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Brachial Palsy

Charleston Brachial Palsy Lawyer

Experienced Representation for Your Injury Case

Birth injuries can cause a significant amount of damage to a child, particularly if the physician isn’t paying attention or doesn’t know what he or she is doing. Brachial palsy is one of the side effects that can happen during a difficult delivery. If your child was injured by the negligence of a medical professional, make sure you seek compensation for the medical care they may need as a result.

Our skilled Charleston brachial palsy attorneys can help. Berthold Law Firm, PLLC has more than 75 years of experience helping people with their personal injury cases. Let us see what we can do for you.

What Causes Brachial Palsy?

A brachial plexus is a group of nerves around the shoulder. During a difficult delivery, an injury can be caused when the baby’s shoulder stretch too much during delivery, when there is too much pressure on the baby’s raised arms during a breech delivery, or when the infant’s head and neck pull toward the side as the shoulders pass through the birth canal.

Typically, those who have a breech delivery are more likely to give birth to an infant with a damaged brachial plexus. Likewise, a larger-than-average newborn can cause issues with a vaginal birth. Also, if there is a problem delivering the baby’s shoulder after the head has already come out, the shoulder’s position could cause injury to the brachial plexus.

Symptoms of Brachial Palsy

Brachial plexus palsy most often affects the upper arm only. It is also known as Duchenne-Erb or Erb-Duchenne paralysis. Klumpke paralysis affects the lower arm and is a much rarer condition.

This type of condition can cause the following symptoms:

  • No movement in the child’s upper or lower arm or hand
  • Arm bent at the elbow and held against the body
  • Decreased grip on the affected side
  • Absent Moro reflex (spreading and un-spreading the arms when the infant feels like he or she is falling) on the affected side

Talk to us about the specifics of your situation in a free case consultation today by calling (304) 605-2040.


Long Term Consequences

Most infants will recover from a brachial plexus injury within 3 to 9 months. Those who don’t may have damage too severe to recover. Surgery might be considered if some strength hasn’t returned to the affected muscles by the time the baby is 3 to 9 months old; however, it’s not clear whether surgery to fix the nerve problem can actually help. Some children end up experiencing permanent abnormal muscle contractions or permanent, partial, or total loss of function in the affected nerves. If the nerves fail to work, the condition could cause paralysis of the arm or arm weakness, or a permanent brachial palsy.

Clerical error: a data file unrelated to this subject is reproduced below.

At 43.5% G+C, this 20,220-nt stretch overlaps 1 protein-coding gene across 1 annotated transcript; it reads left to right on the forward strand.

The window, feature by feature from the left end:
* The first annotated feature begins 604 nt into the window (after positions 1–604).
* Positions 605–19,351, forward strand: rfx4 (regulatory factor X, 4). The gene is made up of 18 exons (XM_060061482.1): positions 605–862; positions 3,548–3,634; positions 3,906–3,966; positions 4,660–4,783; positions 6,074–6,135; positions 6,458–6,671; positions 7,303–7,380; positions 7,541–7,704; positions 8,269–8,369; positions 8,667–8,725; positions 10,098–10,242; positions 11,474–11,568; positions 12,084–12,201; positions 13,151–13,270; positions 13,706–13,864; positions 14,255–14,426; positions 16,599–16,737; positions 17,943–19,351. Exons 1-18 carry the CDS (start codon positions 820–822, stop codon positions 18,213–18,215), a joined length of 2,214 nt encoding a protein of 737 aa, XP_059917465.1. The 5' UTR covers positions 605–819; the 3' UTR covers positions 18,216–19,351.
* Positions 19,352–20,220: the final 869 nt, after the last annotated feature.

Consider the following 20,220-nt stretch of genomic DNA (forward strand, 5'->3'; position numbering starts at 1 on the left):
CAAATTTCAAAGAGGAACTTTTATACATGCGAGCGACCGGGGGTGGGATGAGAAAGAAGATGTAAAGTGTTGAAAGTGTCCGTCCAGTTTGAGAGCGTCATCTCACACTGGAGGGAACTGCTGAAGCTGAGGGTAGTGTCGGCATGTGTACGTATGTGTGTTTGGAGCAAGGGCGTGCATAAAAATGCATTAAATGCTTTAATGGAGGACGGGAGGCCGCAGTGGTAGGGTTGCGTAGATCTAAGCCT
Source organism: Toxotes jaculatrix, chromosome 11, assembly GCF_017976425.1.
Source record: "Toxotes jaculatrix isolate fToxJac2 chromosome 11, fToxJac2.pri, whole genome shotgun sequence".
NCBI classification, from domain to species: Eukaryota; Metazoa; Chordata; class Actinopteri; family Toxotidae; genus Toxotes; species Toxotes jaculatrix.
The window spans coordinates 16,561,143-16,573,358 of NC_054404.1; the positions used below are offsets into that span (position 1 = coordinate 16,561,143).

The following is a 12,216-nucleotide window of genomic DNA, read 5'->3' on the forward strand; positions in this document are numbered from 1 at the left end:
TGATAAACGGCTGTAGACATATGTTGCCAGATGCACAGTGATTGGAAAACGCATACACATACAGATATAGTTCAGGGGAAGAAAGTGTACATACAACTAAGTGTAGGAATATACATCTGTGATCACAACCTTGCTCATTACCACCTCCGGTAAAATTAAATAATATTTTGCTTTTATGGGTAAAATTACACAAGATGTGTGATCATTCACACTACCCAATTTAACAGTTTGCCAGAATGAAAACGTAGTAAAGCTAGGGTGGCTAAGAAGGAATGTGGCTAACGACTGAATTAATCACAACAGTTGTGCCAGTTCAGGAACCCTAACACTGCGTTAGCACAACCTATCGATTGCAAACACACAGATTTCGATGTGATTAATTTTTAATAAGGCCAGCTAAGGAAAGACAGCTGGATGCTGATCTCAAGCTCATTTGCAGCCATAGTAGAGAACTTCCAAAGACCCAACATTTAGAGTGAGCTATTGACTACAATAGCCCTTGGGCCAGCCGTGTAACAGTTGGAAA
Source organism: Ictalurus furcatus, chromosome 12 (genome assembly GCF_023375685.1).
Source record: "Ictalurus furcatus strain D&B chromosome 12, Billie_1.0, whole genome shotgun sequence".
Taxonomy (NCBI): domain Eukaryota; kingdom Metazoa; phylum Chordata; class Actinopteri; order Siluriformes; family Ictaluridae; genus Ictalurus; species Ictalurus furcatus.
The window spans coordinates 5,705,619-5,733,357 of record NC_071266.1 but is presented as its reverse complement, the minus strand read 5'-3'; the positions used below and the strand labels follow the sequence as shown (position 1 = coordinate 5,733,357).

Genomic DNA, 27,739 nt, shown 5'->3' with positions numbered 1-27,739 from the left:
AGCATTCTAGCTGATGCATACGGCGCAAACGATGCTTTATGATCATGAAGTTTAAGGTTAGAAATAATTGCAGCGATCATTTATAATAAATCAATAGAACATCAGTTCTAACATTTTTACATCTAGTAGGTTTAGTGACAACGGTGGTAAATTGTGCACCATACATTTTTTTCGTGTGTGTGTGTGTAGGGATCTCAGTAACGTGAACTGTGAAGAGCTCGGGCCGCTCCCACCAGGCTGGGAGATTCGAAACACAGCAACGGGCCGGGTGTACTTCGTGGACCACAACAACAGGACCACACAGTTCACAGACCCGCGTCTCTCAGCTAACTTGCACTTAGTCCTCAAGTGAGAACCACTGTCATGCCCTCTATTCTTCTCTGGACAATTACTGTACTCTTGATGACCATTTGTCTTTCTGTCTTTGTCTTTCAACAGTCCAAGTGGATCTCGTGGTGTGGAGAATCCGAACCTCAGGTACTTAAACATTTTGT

Seek Compensation From an Experienced Attorney

Brachial palsy could just be an accident, but some doctors may be able to prevent the injury with some care. If a physician fails to notice the baby’s shoulder is trapped against the mother’s pelvic bone, he or she may rush to extract the infant before the umbilical cord gets compressed inside the birth canal. By using excessive force to extract the infant, the network of nerves that make up the brachial plexus could be harmed. Many brachial plexus birth injuries could be avoided if the doctor is conscientious and pays close attention to both the mother and the child.

If you’re unsure whether or not you have a case against your physician, talk to one of our Charleston brachial palsy attorneys about your case today. If your child’s injury will lead to future extensive medical treatment, you should be compensated for the costs of that treatment. Our lawyers can help you evaluate your case and determine what the best course of action might be in your situation.

Talk to us in a free consultation today. Call us at (304) 605-2040 or fill out our online form to schedule a conversation with us.

Contact Berthold Law Firm, PLLC Today

For the Experience Necessary to Pursue Justice on Your Behalf
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